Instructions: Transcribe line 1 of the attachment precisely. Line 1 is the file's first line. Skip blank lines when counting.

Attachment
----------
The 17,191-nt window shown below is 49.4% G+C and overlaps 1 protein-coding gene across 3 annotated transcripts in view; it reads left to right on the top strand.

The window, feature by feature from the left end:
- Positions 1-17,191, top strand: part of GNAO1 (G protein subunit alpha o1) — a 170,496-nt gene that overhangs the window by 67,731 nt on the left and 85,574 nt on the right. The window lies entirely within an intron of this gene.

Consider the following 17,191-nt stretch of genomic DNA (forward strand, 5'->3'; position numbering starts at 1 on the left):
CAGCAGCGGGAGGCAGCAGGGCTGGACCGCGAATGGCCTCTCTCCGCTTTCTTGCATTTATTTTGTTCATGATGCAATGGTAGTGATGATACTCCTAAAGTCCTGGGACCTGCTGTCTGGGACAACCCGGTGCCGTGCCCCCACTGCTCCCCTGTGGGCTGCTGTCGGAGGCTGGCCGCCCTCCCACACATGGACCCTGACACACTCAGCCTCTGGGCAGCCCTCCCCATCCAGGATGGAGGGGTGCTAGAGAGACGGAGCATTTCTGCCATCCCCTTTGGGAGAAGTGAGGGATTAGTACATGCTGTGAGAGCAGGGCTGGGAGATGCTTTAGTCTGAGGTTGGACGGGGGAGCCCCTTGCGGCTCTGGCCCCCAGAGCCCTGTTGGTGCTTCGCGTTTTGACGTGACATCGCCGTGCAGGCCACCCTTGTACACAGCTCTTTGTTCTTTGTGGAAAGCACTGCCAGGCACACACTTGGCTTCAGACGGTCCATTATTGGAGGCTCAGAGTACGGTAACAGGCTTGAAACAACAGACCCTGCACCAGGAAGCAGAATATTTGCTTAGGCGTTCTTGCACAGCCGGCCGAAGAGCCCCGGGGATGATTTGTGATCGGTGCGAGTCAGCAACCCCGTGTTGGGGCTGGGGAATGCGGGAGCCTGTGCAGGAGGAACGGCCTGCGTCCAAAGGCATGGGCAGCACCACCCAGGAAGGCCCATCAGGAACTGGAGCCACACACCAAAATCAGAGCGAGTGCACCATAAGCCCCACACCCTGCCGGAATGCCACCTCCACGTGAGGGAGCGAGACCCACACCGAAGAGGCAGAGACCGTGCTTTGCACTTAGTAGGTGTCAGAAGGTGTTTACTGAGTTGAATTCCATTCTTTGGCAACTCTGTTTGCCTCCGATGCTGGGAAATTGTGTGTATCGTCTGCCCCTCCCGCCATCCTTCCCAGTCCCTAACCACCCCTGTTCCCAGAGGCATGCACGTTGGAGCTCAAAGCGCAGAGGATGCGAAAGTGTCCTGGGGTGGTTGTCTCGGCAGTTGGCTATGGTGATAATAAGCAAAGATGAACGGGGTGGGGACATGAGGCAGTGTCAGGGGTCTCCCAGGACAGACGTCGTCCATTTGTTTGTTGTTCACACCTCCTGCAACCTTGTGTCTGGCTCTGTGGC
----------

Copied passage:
The 17,191-nt window shown below is 49.4% G+C and overlaps 1 protein-coding gene across 3 annotated transcripts in view; it reads left to right on the top strand.